Concerned about a backlash against violent television shows and movies in the wake of several high-profile mass shootings, the entertainment industry is rolling out an advertising campaign it hopes will keep lawmakers off its back.
The goal of the initiative is to inform parents about the “many tools that can help them manage what their children see on television and at the movies.” Among the groups backing the effort are the Motion Picture Assn. of America, National Assn. of Broadcasters, the National Assn. of Theatre Owners and the National Cable & Telecommunications Assn.
The campaign will include spots on television promoting the TV and movie ratings system as well as information on how to block channels that parents may not want their kids to see.
But promoting the ratings system is not the only item on the agenda. Broadcasters, the group said, will work with the Associated Press and the Entertainment Industries Council to “develop public service initiatives related to mental health, including creating a style guide to help educate journalists, television and film producers, directors, and writers on mental health terminology.”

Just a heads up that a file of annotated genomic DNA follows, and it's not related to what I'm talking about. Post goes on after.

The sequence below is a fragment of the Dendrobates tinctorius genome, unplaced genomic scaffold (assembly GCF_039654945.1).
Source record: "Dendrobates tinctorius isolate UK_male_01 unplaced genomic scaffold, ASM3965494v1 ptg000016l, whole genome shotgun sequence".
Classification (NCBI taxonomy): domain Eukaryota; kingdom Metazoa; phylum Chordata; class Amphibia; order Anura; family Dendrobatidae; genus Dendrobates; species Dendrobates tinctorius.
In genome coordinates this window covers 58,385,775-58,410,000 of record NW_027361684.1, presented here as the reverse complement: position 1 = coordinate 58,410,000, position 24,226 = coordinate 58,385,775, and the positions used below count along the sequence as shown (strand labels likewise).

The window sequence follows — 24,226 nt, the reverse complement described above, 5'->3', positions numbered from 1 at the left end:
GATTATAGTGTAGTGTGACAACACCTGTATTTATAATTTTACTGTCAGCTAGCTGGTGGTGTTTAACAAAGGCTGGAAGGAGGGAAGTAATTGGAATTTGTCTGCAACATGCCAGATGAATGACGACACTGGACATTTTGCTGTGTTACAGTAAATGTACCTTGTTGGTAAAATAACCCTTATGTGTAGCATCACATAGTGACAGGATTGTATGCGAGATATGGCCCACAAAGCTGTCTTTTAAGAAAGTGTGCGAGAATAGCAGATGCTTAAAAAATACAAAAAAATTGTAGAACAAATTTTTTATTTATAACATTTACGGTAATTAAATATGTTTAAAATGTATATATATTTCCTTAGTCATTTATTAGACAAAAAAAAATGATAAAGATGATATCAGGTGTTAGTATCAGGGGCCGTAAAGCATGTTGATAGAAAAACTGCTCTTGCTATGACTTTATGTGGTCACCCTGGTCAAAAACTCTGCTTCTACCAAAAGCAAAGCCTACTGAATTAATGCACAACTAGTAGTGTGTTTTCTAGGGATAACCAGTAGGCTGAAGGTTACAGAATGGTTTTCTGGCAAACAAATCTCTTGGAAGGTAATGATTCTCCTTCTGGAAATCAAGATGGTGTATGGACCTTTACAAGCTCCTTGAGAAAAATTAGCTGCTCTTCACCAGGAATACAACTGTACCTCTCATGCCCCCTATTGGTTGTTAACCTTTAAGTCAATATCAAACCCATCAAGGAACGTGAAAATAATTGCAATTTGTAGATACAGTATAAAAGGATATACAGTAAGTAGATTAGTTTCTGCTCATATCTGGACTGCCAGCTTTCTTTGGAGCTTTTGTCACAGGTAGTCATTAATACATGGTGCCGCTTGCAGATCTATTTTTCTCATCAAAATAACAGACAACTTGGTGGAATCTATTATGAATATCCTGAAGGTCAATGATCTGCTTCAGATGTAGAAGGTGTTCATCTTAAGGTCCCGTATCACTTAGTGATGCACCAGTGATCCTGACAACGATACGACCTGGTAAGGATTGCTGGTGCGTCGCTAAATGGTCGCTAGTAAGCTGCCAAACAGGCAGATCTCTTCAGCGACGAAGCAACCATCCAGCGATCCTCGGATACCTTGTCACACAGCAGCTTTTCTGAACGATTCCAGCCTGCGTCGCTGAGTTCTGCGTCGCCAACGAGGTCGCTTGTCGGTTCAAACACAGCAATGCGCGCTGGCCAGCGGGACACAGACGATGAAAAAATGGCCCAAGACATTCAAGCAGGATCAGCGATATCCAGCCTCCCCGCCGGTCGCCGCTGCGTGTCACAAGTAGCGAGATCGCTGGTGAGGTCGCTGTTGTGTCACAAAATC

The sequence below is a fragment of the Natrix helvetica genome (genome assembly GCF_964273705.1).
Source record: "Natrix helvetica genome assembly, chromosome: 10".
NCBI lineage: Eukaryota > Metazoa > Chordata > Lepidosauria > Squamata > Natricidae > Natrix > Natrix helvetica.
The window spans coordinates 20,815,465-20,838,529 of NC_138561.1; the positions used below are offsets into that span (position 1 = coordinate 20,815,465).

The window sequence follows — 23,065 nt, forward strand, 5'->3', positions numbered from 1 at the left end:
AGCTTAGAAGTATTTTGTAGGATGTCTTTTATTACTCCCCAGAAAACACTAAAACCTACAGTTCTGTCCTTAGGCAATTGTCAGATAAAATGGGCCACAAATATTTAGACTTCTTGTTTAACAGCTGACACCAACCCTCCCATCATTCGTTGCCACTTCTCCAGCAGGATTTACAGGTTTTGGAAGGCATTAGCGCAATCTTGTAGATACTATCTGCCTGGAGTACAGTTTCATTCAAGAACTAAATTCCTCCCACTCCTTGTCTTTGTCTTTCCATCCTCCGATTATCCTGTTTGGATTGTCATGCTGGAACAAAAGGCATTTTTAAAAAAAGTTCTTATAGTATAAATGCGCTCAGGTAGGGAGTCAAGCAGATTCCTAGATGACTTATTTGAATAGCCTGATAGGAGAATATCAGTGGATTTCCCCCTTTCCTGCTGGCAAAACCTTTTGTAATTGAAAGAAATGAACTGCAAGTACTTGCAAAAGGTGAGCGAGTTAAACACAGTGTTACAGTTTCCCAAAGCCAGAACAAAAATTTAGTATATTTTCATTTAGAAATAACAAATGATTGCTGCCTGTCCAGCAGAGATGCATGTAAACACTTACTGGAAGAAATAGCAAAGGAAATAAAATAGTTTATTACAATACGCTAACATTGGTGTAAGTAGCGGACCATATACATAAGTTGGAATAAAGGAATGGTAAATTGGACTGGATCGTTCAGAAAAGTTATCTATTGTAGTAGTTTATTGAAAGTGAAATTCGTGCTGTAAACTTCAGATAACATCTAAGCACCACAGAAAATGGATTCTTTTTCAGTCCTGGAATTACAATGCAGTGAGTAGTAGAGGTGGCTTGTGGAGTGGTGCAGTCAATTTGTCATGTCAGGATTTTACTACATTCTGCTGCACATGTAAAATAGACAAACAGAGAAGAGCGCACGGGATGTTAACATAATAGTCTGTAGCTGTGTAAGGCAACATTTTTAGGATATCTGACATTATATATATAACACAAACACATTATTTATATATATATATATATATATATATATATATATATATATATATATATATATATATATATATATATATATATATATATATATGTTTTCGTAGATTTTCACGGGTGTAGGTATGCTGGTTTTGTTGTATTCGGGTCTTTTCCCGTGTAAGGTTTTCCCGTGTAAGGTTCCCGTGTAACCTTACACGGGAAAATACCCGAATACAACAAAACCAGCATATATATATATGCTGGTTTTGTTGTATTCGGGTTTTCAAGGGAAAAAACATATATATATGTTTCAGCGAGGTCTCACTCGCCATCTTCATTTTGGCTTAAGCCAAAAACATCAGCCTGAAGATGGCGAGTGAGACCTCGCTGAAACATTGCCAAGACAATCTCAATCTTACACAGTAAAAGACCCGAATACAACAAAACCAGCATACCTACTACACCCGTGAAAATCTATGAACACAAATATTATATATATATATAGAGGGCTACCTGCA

The moves come as some lawmakers have called for greater scrutiny of movies, television and video games to determine if they play a role in mass shootings and random violence.
Senate Commerce Committee Chairman Jay Rockefeller (D-W.Va.) is pushing for a study on the effects of violent content on children.
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